Transoral (through-the-mouth) laser surgery to remove cancer at the base of the tongue is as effective as more invasive open surgery and may improve quality of life according to a new study by Rush University Medical Center. The study is published in the July issue of the scientific journal Otolaryngology –Head and Neck Surgery.
The study involved a retrospective chart review of 71 patients who underwent transoral laser microsurgery for squamous cell carcinoma of the base of the tongue. At 24 months, overall survival was 90 percent and disease specific survival was 94 percent. Quality-of-life data, obtained for 46 patients, revealed the majority had mild or no pain, minimally impaired to normal swallowing, and normal speech.
Historically, the tongue base could only be safely accessed through complicated open surgical approaches through the neck. Delicate structures in the neck, such as the voice box, the trachea, the esophagus, lymph nodes, muscles and large nerves make surgical resection difficult with significant complications including speech and swallowing impairment.
Advances in transoral laser microsurgery have transformed the surgeon's ability to treat cancer that was not otherwise amenable to surgical therapy. The surgery is performed through the opening of the mouth using an endoscope with a lighted camera and microscopic lens to view the area. Using a CO-2 laser and micro-staging, surgeons carefully remove the tumor in small pieces minimizing disruption to nearby tissues, thereby reducing complications and the likelihood of infections. With magnification of normal and abnormal tissue the surgery is very precise which contributes to very good cancer outcomes.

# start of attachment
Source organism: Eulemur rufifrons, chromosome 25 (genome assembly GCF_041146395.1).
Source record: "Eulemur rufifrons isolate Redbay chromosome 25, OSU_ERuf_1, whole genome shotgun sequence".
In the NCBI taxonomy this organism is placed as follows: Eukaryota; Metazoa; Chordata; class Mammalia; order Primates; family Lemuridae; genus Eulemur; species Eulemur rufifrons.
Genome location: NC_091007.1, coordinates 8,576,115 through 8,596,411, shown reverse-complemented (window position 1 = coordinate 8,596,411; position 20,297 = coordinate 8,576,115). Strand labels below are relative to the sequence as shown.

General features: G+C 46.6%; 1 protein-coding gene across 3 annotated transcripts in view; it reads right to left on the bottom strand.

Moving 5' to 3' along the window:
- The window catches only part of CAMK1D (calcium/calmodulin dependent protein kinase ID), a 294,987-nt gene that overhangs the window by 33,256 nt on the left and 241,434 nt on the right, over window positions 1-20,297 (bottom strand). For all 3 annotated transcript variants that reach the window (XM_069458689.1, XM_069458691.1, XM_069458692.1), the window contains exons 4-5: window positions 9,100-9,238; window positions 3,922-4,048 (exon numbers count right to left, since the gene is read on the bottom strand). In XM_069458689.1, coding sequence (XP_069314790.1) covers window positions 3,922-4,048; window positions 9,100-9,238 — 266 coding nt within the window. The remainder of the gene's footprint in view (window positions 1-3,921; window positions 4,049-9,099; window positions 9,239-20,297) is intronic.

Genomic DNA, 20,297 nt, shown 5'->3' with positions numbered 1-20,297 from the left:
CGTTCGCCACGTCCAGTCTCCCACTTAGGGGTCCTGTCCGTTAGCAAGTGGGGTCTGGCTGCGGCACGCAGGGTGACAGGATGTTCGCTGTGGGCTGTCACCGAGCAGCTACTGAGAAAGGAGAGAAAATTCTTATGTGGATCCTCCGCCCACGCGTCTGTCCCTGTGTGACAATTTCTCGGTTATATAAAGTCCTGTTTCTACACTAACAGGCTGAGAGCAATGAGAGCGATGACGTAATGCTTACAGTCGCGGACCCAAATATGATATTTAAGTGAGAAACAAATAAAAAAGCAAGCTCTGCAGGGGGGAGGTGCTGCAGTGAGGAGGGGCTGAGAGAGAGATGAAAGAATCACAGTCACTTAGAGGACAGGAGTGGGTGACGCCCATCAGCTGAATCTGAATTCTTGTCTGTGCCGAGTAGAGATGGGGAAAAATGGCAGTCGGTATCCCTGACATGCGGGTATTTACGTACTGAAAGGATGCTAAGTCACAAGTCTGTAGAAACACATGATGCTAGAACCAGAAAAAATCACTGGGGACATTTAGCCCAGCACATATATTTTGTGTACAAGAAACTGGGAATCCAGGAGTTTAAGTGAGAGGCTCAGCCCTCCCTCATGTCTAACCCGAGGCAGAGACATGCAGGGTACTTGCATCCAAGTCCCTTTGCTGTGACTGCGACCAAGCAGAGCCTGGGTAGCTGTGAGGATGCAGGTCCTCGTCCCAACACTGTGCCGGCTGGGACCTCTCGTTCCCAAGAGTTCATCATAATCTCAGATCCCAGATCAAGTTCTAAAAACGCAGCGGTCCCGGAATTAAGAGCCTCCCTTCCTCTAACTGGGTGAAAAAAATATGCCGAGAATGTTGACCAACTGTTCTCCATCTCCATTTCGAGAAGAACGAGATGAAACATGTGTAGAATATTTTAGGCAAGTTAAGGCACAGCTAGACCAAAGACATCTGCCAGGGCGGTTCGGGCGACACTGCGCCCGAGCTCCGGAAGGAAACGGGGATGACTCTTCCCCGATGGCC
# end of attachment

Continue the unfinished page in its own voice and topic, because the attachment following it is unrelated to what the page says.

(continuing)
"Due to the precision of this surgery, most patients require less adjuvant chemotherapy and in some cases patients will not need chemotherapy," said Dr. Guy Petruzzelli, study author and chief of the Section of Head, Neck and Skull Base Surgery and the Charles Arthur Weaver Professor of Cancer Research at Rush University Medical Center. "And the functional outcomes are superior. Patients are able to speak and swallow much sooner and better than with an open technique."
In the study, 91 percent of patients responding experienced "mild" or "no pain." Also, 97 percent had "minimal impairment" or "normal" swallowing function. In fact, no patients interviewed were using a gastrostomy tube after 18 months, with average gastrostomy use of just over three months overall. Finally, 69.6 percent of patients reported "normal" speech.
"Transoral laser surgery is an acceptable and in many cases preferred option for managing appropriately sized tumors of the back of the tongue. Its overall safety and functional outcomes are in many cases superior to traditional open surgeries and potentially high dose chemotherapy and radiation," said Petruzzelli.
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